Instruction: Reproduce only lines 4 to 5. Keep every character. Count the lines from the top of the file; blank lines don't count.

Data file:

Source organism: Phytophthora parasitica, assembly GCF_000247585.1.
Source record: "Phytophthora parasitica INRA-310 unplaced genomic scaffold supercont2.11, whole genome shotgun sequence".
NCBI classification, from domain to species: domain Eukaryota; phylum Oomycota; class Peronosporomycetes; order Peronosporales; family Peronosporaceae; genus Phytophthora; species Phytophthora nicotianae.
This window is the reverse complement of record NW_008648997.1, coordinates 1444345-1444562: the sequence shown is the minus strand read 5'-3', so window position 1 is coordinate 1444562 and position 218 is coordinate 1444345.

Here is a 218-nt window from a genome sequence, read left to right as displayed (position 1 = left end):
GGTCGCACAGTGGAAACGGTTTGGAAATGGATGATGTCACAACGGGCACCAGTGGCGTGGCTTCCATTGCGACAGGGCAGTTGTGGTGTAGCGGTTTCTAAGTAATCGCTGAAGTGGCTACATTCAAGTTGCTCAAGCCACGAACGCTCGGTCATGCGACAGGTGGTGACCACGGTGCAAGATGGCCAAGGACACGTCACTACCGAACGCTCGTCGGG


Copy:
This window is the reverse complement of record NW_008648997.1, coordinates 1444345-1444562: the sequence shown is the minus strand read 5'-3', so window position 1 is coordinate 1444562 and position 218 is coordinate 1444345.

Here is a 218-nt window from a genome sequence, read left to right as displayed (position 1 = left end):